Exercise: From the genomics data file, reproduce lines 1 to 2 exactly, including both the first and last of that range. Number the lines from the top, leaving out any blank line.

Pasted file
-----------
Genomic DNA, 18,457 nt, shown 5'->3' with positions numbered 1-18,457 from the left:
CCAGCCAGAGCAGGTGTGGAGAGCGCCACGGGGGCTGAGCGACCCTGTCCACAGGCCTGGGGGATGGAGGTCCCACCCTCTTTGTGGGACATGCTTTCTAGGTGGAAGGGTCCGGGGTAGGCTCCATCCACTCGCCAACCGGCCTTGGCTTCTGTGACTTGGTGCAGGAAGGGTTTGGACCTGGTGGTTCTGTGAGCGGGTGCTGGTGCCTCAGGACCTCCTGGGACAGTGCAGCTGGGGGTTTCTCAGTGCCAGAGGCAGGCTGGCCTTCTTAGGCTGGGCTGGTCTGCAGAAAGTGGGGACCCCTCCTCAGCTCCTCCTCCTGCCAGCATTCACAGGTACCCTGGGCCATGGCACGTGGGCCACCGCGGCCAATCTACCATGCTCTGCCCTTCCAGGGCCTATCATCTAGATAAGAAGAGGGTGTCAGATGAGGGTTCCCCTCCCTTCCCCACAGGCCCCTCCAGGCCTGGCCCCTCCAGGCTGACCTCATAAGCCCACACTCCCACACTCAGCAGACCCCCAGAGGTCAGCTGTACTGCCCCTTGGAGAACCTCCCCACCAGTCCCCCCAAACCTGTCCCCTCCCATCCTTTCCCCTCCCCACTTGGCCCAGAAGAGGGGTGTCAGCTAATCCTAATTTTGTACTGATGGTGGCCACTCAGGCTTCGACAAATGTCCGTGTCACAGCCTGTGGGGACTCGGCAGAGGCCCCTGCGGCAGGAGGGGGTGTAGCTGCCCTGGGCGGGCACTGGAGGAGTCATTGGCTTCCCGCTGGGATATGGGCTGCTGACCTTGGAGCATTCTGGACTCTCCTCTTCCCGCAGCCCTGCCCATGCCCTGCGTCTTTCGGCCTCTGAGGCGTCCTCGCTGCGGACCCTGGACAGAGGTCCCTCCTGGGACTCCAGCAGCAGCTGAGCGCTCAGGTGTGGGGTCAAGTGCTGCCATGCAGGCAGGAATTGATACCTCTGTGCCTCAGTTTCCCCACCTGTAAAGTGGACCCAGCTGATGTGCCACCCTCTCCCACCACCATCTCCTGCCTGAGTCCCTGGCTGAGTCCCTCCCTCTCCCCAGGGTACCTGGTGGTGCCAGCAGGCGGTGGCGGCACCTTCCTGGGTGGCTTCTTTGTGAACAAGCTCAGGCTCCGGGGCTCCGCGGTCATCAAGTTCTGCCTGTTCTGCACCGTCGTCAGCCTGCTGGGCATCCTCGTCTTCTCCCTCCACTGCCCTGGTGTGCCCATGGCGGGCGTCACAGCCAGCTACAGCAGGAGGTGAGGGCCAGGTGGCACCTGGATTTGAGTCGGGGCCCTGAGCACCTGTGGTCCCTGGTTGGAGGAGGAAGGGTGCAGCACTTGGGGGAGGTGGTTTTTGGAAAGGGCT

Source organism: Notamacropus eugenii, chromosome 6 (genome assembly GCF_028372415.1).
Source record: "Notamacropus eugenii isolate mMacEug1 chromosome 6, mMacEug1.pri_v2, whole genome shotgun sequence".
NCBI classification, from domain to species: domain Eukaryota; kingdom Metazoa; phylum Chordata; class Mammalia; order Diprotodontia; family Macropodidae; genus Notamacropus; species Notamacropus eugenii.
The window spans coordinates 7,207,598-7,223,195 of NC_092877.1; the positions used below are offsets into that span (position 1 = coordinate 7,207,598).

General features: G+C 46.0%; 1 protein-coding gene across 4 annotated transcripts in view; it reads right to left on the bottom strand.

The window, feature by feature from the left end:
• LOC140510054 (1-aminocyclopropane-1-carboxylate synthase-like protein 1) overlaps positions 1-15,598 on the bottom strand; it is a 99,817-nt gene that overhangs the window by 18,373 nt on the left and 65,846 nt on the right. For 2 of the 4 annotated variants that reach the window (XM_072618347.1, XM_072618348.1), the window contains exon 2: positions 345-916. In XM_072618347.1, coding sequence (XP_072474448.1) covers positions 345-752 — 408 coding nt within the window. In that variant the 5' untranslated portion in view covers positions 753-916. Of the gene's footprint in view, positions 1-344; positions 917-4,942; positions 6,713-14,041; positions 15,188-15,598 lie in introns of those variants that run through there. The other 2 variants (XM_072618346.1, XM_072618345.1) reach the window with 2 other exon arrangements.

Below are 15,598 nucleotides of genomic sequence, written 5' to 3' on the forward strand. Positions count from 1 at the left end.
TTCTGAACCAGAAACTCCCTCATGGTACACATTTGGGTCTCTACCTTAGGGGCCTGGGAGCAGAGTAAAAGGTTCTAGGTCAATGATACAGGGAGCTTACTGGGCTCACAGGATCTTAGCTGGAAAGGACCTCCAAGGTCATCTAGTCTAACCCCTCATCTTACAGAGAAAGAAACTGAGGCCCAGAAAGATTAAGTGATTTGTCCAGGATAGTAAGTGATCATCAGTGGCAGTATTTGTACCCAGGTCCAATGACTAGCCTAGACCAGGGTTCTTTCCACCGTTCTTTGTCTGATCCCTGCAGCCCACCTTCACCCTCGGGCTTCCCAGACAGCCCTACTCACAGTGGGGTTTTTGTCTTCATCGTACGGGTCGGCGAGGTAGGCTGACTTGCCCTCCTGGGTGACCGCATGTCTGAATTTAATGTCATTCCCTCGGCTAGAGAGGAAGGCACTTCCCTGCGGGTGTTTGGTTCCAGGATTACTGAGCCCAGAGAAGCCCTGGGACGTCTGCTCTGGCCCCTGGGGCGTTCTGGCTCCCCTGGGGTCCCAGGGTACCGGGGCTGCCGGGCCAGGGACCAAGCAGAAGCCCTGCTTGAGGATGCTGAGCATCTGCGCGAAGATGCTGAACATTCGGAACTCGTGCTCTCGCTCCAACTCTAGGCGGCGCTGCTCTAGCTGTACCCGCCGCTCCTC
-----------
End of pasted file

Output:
Genomic DNA, 18,457 nt, shown 5'->3' with positions numbered 1-18,457 from the left:
CCAGCCAGAGCAGGTGTGGAGAGCGCCACGGGGGCTGAGCGACCCTGTCCACAGGCCTGGGGGATGGAGGTCCCACCCTCTTTGTGGGACATGCTTTCTAGGTGGAAGGGTCCGGGGTAGGCTCCATCCACTCGCCAACCGGCCTTGGCTTCTGTGACTTGGTGCAGGAAGGGTTTGGACCTGGTGGTTCTGTGAGCGGGTGCTGGTGCCTCAGGACCTCCTGGGACAGTGCAGCTGGGGGTTTCTCAGTGCCAGAGGCAGGCTGGCCTTCTTAGGCTGGGCTGGTCTGCAGAAAGTGGGGACCCCTCCTCAGCTCCTCCTCCTGCCAGCATTCACAGGTACCCTGGGCCATGGCACGTGGGCCACCGCGGCCAATCTACCATGCTCTGCCCTTCCAGGGCCTATCATCTAGATAAGAAGAGGGTGTCAGATGAGGGTTCCCCTCCCTTCCCCACAGGCCCCTCCAGGCCTGGCCCCTCCAGGCTGACCTCATAAGCCCACACTCCCACACTCAGCAGACCCCCAGAGGTCAGCTGTACTGCCCCTTGGAGAACCTCCCCACCAGTCCCCCCAAACCTGTCCCCTCCCATCCTTTCCCCTCCCCACTTGGCCCAGAAGAGGGGTGTCAGCTAATCCTAATTTTGTACTGATGGTGGCCACTCAGGCTTCGACAAATGTCCGTGTCACAGCCTGTGGGGACTCGGCAGAGGCCCCTGCGGCAGGAGGGGGTGTAGCTGCCCTGGGCGGGCACTGGAGGAGTCATTGGCTTCCCGCTGGGATATGGGCTGCTGACCTTGGAGCATTCTGGACTCTCCTCTTCCCGCAGCCCTGCCCATGCCCTGCGTCTTTCGGCCTCTGAGGCGTCCTCGCTGCGGACCCTGGACAGAGGTCCCTCCTGGGACTCCAGCAGCAGCTGAGCGCTCAGGTGTGGGGTCAAGTGCTGCCATGCAGGCAGGAATTGATACCTCTGTGCCTCAGTTTCCCCACCTGTAAAGTGGACCCAGCTGATGTGCCACCCTCTCCCACCACCATCTCCTGCCTGAGTCCCTGGCTGAGTCCCTCCCTCTCCCCAGGGTACCTGGTGGTGCCAGCAGGCGGTGGCGGCACCTTCCTGGGTGGCTTCTTTGTGAACAAGCTCAGGCTCCGGGGCTCCGCGGTCATCAAGTTCTGCCTGTTCTGCACCGTCGTCAGCCTGCTGGGCATCCTCGTCTTCTCCCTCCACTGCCCTGGTGTGCCCATGGCGGGCGTCACAGCCAGCTACAGCAGGAGGTGAGGGCCAGGTGGCACCTGGATTTGAGTCGGGGCCCTGAGCACCTGTGGTCCCTGGTTGGAGGAGGAAGGGTGCAGCACTTGGGGGAGGTGGTTTTTGGAAAGGGCT